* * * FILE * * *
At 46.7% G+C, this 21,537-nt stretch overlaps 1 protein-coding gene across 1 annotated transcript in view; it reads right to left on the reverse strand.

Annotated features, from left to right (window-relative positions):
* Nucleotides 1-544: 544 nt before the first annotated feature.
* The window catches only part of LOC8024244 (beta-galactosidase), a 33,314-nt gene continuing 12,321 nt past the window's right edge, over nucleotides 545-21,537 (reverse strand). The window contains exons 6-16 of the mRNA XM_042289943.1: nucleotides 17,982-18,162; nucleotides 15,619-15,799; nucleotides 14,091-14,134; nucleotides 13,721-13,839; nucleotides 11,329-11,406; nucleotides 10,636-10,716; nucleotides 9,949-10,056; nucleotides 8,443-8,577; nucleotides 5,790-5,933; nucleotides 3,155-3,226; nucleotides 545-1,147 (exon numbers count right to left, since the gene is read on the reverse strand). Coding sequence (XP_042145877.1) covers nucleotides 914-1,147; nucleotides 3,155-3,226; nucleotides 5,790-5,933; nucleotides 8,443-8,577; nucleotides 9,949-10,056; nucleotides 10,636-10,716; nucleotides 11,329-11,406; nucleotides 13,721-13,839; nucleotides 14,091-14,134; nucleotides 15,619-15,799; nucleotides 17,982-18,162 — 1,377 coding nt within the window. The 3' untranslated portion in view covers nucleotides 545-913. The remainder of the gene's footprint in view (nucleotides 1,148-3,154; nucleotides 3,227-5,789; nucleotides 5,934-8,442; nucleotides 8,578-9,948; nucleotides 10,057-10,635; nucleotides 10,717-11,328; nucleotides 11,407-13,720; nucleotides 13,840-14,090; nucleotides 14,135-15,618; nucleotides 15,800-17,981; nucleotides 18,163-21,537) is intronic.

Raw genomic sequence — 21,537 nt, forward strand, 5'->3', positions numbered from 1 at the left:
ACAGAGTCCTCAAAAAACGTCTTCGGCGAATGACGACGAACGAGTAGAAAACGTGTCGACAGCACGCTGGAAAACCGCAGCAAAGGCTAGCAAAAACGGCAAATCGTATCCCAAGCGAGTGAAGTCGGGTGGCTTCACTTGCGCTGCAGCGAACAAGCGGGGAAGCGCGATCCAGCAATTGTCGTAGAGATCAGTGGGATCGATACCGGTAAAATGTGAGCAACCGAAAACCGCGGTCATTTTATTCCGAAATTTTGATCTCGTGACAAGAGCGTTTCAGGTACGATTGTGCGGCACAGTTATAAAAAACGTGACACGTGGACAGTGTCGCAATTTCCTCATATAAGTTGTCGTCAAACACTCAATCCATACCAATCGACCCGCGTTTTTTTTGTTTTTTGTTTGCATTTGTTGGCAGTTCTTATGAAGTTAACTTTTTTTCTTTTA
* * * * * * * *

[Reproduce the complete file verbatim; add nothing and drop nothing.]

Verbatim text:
At 46.7% G+C, this 21,537-nt stretch overlaps 1 protein-coding gene across 1 annotated transcript in view; it reads right to left on the reverse strand.

Annotated features, from left to right (window-relative positions):
* Nucleotides 1-544: 544 nt before the first annotated feature.
* The window catches only part of LOC8024244 (beta-galactosidase), a 33,314-nt gene continuing 12,321 nt past the window's right edge, over nucleotides 545-21,537 (reverse strand). The window contains exons 6-16 of the mRNA XM_042289943.1: nucleotides 17,982-18,162; nucleotides 15,619-15,799; nucleotides 14,091-14,134; nucleotides 13,721-13,839; nucleotides 11,329-11,406; nucleotides 10,636-10,716; nucleotides 9,949-10,056; nucleotides 8,443-8,577; nucleotides 5,790-5,933; nucleotides 3,155-3,226; nucleotides 545-1,147 (exon numbers count right to left, since the gene is read on the reverse strand). Coding sequence (XP_042145877.1) covers nucleotides 914-1,147; nucleotides 3,155-3,226; nucleotides 5,790-5,933; nucleotides 8,443-8,577; nucleotides 9,949-10,056; nucleotides 10,636-10,716; nucleotides 11,329-11,406; nucleotides 13,721-13,839; nucleotides 14,091-14,134; nucleotides 15,619-15,799; nucleotides 17,982-18,162 — 1,377 coding nt within the window. The 3' untranslated portion in view covers nucleotides 545-913. The remainder of the gene's footprint in view (nucleotides 1,148-3,154; nucleotides 3,227-5,789; nucleotides 5,934-8,442; nucleotides 8,578-9,948; nucleotides 10,057-10,635; nucleotides 10,717-11,328; nucleotides 11,407-13,720; nucleotides 13,840-14,090; nucleotides 14,135-15,618; nucleotides 15,800-17,981; nucleotides 18,163-21,537) is intronic.

Raw genomic sequence — 21,537 nt, forward strand, 5'->3', positions numbered from 1 at the left:
ACAGAGTCCTCAAAAAACGTCTTCGGCGAATGACGACGAACGAGTAGAAAACGTGTCGACAGCACGCTGGAAAACCGCAGCAAAGGCTAGCAAAAACGGCAAATCGTATCCCAAGCGAGTGAAGTCGGGTGGCTTCACTTGCGCTGCAGCGAACAAGCGGGGAAGCGCGATCCAGCAATTGTCGTAGAGATCAGTGGGATCGATACCGGTAAAATGTGAGCAACCGAAAACCGCGGTCATTTTATTCCGAAATTTTGATCTCGTGACAAGAGCGTTTCAGGTACGATTGTGCGGCACAGTTATAAAAAACGTGACACGTGGACAGTGTCGCAATTTCCTCATATAAGTTGTCGTCAAACACTCAATCCATACCAATCGACCCGCGTTTTTTTTGTTTTTTGTTTGCATTTGTTGGCAGTTCTTATGAAGTTAACTTTTTTTCTTTTA